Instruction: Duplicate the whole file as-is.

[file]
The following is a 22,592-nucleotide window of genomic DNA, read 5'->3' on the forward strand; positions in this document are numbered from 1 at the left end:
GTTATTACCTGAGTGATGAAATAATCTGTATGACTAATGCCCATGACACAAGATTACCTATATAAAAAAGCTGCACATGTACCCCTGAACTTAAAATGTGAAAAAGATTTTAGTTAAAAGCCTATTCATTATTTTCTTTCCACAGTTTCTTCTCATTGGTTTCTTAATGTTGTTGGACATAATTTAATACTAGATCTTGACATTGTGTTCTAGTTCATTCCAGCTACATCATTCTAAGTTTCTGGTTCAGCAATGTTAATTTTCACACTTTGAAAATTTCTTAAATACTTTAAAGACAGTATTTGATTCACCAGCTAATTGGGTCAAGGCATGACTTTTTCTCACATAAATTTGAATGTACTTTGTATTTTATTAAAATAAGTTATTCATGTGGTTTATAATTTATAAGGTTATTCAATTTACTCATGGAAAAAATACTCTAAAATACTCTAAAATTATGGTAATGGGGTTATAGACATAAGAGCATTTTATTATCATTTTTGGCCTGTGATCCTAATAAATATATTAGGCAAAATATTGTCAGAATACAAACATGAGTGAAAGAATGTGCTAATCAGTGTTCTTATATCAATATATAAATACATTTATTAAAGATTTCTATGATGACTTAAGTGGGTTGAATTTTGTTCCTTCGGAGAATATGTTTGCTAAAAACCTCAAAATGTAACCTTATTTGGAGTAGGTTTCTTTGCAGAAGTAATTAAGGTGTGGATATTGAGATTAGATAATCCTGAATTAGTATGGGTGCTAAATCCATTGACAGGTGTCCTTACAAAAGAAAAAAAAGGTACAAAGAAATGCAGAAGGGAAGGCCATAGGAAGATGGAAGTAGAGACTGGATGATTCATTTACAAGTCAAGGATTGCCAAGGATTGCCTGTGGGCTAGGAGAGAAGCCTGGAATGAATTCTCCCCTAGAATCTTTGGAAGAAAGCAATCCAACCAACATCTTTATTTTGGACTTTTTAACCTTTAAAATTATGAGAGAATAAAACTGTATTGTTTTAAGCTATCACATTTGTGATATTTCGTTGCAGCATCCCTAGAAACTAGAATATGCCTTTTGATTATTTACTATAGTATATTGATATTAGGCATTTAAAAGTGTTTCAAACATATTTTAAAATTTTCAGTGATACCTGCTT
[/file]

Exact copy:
The following is a 22,592-nucleotide window of genomic DNA, read 5'->3' on the forward strand; positions in this document are numbered from 1 at the left end:
GTTATTACCTGAGTGATGAAATAATCTGTATGACTAATGCCCATGACACAAGATTACCTATATAAAAAAGCTGCACATGTACCCCTGAACTTAAAATGTGAAAAAGATTTTAGTTAAAAGCCTATTCATTATTTTCTTTCCACAGTTTCTTCTCATTGGTTTCTTAATGTTGTTGGACATAATTTAATACTAGATCTTGACATTGTGTTCTAGTTCATTCCAGCTACATCATTCTAAGTTTCTGGTTCAGCAATGTTAATTTTCACACTTTGAAAATTTCTTAAATACTTTAAAGACAGTATTTGATTCACCAGCTAATTGGGTCAAGGCATGACTTTTTCTCACATAAATTTGAATGTACTTTGTATTTTATTAAAATAAGTTATTCATGTGGTTTATAATTTATAAGGTTATTCAATTTACTCATGGAAAAAATACTCTAAAATACTCTAAAATTATGGTAATGGGGTTATAGACATAAGAGCATTTTATTATCATTTTTGGCCTGTGATCCTAATAAATATATTAGGCAAAATATTGTCAGAATACAAACATGAGTGAAAGAATGTGCTAATCAGTGTTCTTATATCAATATATAAATACATTTATTAAAGATTTCTATGATGACTTAAGTGGGTTGAATTTTGTTCCTTCGGAGAATATGTTTGCTAAAAACCTCAAAATGTAACCTTATTTGGAGTAGGTTTCTTTGCAGAAGTAATTAAGGTGTGGATATTGAGATTAGATAATCCTGAATTAGTATGGGTGCTAAATCCATTGACAGGTGTCCTTACAAAAGAAAAAAAAGGTACAAAGAAATGCAGAAGGGAAGGCCATAGGAAGATGGAAGTAGAGACTGGATGATTCATTTACAAGTCAAGGATTGCCAAGGATTGCCTGTGGGCTAGGAGAGAAGCCTGGAATGAATTCTCCCCTAGAATCTTTGGAAGAAAGCAATCCAACCAACATCTTTATTTTGGACTTTTTAACCTTTAAAATTATGAGAGAATAAAACTGTATTGTTTTAAGCTATCACATTTGTGATATTTCGTTGCAGCATCCCTAGAAACTAGAATATGCCTTTTGATTATTTACTATAGTATATTGATATTAGGCATTTAAAAGTGTTTCAAACATATTTTAAAATTTTCAGTGATACCTGCTT